A Longitudinal Study of Spanish Language Growth and Loss in Young Spanish-English Bilingual Children
This longitudinal study examined trajectories of Spanish language growth and loss in 34 Spanish-English bilingual children attending an English immersion school. Narrative retell language samples were collected in Spanish across 3 years using wordless, picture storybooks. Digital audio recordings were transcribed, coded, and analyzed for mean length of utterance in words, proportion of grammatical utterances, and moving-average type-token ratio. Code switching into English was also coded at the word level to determine its potential impact on moving-average type-token ratio. Growth curve models were used to estimate the change over time for each outcome measure. The findings indicated that the Spanish-English bilingual participants who attended an English immersion school demonstrated loss of Spanish grammatical and lexical production (as defined by encompassing maintenance and or significant deceleration) from preschool through kindergarten, and that the degree of loss in lexical production was impacted by whether code switching was included or excluded. The findings are discussed in the context of clinical decision-making when assessing the Spanish expressive language abilities of this specific population.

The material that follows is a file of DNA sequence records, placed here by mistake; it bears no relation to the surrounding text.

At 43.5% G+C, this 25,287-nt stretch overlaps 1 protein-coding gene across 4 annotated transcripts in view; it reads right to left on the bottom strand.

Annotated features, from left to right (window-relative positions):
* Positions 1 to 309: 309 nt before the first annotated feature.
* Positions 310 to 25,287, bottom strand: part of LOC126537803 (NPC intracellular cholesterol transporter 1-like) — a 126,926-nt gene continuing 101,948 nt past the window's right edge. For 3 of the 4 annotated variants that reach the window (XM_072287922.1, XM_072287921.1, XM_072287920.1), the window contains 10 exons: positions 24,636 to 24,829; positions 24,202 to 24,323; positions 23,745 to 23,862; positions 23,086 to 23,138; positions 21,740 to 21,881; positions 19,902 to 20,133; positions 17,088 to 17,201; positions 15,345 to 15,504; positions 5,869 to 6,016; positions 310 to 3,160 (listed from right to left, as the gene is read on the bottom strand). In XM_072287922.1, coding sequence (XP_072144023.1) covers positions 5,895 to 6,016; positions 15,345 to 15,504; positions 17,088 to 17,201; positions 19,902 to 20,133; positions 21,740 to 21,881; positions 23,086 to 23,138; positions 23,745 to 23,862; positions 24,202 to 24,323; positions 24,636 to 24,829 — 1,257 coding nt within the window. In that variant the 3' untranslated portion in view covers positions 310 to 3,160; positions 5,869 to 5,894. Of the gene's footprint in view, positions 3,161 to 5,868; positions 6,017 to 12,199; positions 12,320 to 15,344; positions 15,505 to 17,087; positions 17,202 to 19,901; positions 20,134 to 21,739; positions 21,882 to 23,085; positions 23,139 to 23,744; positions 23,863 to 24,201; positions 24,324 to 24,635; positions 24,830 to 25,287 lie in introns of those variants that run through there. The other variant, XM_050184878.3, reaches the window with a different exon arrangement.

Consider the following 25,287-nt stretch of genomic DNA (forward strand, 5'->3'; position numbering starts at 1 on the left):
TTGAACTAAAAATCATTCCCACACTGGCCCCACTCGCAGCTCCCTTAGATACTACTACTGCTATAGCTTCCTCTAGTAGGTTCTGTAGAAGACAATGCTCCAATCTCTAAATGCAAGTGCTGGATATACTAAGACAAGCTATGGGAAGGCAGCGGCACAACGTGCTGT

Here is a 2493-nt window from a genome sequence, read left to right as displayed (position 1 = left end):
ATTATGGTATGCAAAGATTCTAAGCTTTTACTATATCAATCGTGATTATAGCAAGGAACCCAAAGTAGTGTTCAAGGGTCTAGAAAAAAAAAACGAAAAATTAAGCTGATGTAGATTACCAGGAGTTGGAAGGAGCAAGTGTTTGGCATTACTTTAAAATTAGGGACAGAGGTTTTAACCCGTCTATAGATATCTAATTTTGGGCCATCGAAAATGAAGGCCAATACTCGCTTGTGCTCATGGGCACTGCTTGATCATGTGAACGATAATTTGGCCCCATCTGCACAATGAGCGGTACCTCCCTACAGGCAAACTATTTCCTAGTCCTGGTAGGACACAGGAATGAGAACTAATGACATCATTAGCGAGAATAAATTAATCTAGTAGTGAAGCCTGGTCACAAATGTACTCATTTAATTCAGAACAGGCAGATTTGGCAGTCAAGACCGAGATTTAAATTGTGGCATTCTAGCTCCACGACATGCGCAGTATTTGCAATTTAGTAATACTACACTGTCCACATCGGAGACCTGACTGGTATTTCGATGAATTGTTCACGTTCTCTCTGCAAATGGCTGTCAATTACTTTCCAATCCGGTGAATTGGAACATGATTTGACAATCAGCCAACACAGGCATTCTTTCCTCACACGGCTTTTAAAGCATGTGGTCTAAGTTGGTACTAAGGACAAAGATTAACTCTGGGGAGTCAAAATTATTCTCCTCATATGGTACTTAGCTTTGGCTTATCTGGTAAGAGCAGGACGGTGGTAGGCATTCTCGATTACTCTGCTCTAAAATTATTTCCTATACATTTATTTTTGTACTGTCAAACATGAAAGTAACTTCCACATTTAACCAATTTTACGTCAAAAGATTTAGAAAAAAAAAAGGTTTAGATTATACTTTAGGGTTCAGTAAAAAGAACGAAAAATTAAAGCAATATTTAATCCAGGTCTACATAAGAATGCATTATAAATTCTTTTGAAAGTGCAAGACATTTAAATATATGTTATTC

Communication Sciences and Disorders
Bilingual, Child, Code Switching, Language, Longitudinal, Loss
Hiebert, Lindsey, and Raúl Rojas. "A Longitudinal Study of Spanish Language Growth and Loss in Young Spanish-English Bilingual Children." Journal of Communication Disorders 92 (2021): 106110.
Journal of Communication Disorders